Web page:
The French National Assembly last night voted 73 to 33 to maintain the status quo of tight restrictions on human embryonic stem-cell (ESC) and embryo research. The regulations on such research are part of an ongoing revision of the country’s bioethics laws. The bill will now go before the Senate in June, and a final decision is expected by the end of the year.
In an article earlier this year – “France mulls embryo research reform” – I explained the current ambiguities of France’s laws concerning ESC and embryo research:
Officially, research on human ESCs and embryos is banned in France. But under a 2004 amendment to the country’s bioethics law, scientists can obtain dispensation for research that could lead to “major therapeutic progress” for serious diseases that resist other approaches. Those whose research fits the bill — about 30 research groups and 40 projects so far — can carry out research on whole embryos, or on cell lines derived from embryos left over from in vitro fertilization (IVF). Creating embryos for research purposes is illegal in the country, a position that enjoys a broad consensus among scientists, politicians and the public alike. A broad consensus of researchers and clinicians is now urging the government to overturn the ban, and to explicitly authorize research on ESCs and whole embryos without the need for any special dispensation.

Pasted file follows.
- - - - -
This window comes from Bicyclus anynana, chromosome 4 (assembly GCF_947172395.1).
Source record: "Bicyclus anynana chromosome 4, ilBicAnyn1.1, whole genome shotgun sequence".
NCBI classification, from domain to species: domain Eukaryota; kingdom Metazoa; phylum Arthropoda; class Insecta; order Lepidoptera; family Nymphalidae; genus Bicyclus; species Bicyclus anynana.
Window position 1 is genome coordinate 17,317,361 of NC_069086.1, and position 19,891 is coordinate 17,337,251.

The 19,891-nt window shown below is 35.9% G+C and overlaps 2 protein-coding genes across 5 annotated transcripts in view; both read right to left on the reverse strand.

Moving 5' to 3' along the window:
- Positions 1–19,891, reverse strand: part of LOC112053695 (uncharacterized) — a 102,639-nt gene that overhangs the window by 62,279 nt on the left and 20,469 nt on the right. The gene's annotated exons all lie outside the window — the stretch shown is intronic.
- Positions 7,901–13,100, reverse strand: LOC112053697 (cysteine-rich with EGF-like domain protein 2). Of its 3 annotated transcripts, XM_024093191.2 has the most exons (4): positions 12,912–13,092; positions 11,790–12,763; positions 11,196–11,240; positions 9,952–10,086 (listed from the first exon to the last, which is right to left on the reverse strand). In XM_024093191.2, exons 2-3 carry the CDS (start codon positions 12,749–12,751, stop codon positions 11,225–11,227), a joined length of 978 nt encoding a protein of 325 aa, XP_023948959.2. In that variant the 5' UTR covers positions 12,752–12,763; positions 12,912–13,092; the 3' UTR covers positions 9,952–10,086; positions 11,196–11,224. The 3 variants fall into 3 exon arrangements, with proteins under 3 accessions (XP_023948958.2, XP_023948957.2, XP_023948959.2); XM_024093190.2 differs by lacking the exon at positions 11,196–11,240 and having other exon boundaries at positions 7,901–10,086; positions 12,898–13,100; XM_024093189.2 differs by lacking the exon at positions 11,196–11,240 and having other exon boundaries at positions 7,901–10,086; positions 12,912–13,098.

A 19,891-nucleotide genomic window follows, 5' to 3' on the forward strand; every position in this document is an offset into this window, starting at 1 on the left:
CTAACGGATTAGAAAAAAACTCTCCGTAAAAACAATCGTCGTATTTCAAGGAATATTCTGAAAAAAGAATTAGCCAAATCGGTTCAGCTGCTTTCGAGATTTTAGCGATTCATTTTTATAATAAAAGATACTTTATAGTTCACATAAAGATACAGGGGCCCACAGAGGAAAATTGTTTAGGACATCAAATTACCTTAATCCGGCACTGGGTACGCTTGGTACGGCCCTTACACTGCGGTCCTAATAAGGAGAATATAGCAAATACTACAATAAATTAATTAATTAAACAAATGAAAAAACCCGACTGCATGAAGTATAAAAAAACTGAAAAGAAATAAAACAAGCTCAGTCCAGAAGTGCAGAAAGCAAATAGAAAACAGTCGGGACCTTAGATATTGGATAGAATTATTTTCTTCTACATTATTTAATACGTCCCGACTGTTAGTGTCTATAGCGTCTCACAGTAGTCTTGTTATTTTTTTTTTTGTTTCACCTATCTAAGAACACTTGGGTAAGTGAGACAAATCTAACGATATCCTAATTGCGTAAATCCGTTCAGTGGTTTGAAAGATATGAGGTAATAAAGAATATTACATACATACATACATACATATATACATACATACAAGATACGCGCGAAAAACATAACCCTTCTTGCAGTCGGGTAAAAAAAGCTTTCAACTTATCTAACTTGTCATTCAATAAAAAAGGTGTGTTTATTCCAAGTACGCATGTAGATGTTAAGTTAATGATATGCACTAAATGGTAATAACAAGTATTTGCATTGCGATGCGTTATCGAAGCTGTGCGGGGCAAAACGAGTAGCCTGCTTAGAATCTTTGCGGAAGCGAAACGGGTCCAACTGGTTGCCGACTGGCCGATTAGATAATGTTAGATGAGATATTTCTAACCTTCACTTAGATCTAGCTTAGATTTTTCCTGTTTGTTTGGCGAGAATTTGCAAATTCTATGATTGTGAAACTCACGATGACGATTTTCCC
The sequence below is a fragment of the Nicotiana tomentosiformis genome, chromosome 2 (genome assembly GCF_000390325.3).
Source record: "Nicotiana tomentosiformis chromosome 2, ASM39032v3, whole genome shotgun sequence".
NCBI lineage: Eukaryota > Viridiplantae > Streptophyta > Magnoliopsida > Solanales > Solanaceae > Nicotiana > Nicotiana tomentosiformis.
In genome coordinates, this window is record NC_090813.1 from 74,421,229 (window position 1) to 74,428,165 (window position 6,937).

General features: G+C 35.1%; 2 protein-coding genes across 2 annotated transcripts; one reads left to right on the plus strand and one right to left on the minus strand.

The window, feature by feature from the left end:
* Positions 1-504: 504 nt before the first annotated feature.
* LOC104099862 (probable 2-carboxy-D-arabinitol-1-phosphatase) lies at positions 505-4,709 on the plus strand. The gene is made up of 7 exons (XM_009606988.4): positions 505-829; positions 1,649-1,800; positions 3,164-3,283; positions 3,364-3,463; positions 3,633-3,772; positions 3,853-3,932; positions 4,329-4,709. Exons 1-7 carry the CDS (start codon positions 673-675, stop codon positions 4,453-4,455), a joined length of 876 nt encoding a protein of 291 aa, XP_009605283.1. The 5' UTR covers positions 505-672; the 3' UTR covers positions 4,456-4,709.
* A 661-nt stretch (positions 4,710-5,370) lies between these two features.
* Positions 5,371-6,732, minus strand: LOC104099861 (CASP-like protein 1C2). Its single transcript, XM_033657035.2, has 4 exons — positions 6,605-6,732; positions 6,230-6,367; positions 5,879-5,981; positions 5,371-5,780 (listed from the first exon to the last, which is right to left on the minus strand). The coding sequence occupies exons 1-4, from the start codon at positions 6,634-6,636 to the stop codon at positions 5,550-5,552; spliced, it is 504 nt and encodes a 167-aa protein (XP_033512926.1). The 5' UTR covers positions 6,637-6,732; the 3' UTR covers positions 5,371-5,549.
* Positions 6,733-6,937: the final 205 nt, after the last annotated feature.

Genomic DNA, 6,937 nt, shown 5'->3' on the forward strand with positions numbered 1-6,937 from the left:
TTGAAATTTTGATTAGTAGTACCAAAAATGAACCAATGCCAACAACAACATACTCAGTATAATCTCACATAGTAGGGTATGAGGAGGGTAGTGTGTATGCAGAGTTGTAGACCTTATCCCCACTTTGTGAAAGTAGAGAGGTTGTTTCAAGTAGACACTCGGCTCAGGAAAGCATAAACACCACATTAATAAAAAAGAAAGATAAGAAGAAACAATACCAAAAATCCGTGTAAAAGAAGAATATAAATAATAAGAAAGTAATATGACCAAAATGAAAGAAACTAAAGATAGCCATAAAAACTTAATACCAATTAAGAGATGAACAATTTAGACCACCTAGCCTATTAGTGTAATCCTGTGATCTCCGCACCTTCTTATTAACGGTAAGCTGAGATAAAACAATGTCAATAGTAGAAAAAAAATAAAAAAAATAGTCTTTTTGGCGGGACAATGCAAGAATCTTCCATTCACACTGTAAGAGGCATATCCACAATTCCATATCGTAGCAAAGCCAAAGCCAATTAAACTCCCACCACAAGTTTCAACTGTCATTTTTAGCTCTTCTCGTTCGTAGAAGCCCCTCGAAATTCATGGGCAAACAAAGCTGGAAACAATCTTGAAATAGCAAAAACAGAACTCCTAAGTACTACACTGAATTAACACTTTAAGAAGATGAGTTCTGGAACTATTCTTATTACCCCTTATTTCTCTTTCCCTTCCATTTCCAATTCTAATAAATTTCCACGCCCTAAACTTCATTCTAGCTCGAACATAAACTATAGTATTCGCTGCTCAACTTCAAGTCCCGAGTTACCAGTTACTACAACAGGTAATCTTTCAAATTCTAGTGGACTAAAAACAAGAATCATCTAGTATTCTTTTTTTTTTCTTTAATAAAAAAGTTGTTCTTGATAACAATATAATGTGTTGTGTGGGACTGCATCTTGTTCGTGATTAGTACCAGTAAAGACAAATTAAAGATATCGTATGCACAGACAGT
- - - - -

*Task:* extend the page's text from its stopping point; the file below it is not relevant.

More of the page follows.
The French government wants to maintain the current system of a ban of both, with dispensations. On a first reading of the bill back in February, the National Assembly had also backed the government, but last month the Senate amended the text to authorize both ESC and embryo research, with individual projects having to be approved and monitored by the national Biomedicine Agency. The text will now go back to the Senate for a second reading.